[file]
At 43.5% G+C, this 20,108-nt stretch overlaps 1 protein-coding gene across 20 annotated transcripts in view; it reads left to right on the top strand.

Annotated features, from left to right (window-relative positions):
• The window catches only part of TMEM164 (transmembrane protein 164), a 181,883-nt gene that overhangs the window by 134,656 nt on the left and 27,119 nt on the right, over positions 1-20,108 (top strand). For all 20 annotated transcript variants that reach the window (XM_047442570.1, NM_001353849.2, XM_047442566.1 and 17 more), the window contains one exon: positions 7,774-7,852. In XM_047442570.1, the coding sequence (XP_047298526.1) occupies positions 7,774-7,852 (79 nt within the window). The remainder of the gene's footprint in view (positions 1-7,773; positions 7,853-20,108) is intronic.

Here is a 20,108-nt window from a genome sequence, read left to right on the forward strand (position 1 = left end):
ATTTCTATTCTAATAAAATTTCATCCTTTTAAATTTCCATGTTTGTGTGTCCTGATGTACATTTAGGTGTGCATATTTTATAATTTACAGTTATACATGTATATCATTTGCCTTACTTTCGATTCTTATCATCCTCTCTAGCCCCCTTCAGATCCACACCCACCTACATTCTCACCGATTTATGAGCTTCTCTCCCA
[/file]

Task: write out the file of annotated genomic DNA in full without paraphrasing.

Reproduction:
At 43.5% G+C, this 20,108-nt stretch overlaps 1 protein-coding gene across 20 annotated transcripts in view; it reads left to right on the top strand.

Annotated features, from left to right (window-relative positions):
• The window catches only part of TMEM164 (transmembrane protein 164), a 181,883-nt gene that overhangs the window by 134,656 nt on the left and 27,119 nt on the right, over positions 1-20,108 (top strand). For all 20 annotated transcript variants that reach the window (XM_047442570.1, NM_001353849.2, XM_047442566.1 and 17 more), the window contains one exon: positions 7,774-7,852. In XM_047442570.1, the coding sequence (XP_047298526.1) occupies positions 7,774-7,852 (79 nt within the window). The remainder of the gene's footprint in view (positions 1-7,773; positions 7,853-20,108) is intronic.

Here is a 20,108-nt window from a genome sequence, read left to right on the forward strand (position 1 = left end):
ATTTCTATTCTAATAAAATTTCATCCTTTTAAATTTCCATGTTTGTGTGTCCTGATGTACATTTAGGTGTGCATATTTTATAATTTACAGTTATACATGTATATCATTTGCCTTACTTTCGATTCTTATCATCCTCTCTAGCCCCCTTCAGATCCACACCCACCTACATTCTCACCGATTTATGAGCTTCTCTCCCA